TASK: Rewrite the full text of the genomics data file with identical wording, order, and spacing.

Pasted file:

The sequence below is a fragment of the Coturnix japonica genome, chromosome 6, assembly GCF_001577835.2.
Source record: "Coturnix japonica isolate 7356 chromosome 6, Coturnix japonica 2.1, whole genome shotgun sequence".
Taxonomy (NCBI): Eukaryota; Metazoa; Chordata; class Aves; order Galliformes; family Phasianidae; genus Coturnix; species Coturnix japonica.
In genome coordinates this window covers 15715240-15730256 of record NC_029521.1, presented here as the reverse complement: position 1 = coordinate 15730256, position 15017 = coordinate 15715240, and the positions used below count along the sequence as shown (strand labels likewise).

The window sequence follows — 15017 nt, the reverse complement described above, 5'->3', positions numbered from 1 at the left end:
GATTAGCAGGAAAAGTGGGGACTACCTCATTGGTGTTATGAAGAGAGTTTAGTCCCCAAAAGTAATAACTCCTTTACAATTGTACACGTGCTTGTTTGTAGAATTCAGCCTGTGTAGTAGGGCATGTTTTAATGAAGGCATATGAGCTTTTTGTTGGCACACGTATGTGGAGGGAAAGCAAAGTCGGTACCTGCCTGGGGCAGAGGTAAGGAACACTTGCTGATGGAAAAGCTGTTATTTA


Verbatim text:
The sequence below is a fragment of the Coturnix japonica genome, chromosome 6, assembly GCF_001577835.2.
Source record: "Coturnix japonica isolate 7356 chromosome 6, Coturnix japonica 2.1, whole genome shotgun sequence".
Taxonomy (NCBI): Eukaryota; Metazoa; Chordata; class Aves; order Galliformes; family Phasianidae; genus Coturnix; species Coturnix japonica.
In genome coordinates this window covers 15715240-15730256 of record NC_029521.1, presented here as the reverse complement: position 1 = coordinate 15730256, position 15017 = coordinate 15715240, and the positions used below count along the sequence as shown (strand labels likewise).

The window sequence follows — 15017 nt, the reverse complement described above, 5'->3', positions numbered from 1 at the left end:
GATTAGCAGGAAAAGTGGGGACTACCTCATTGGTGTTATGAAGAGAGTTTAGTCCCCAAAAGTAATAACTCCTTTACAATTGTACACGTGCTTGTTTGTAGAATTCAGCCTGTGTAGTAGGGCATGTTTTAATGAAGGCATATGAGCTTTTTGTTGGCACACGTATGTGGAGGGAAAGCAAAGTCGGTACCTGCCTGGGGCAGAGGTAAGGAACACTTGCTGATGGAAAAGCTGTTATTTA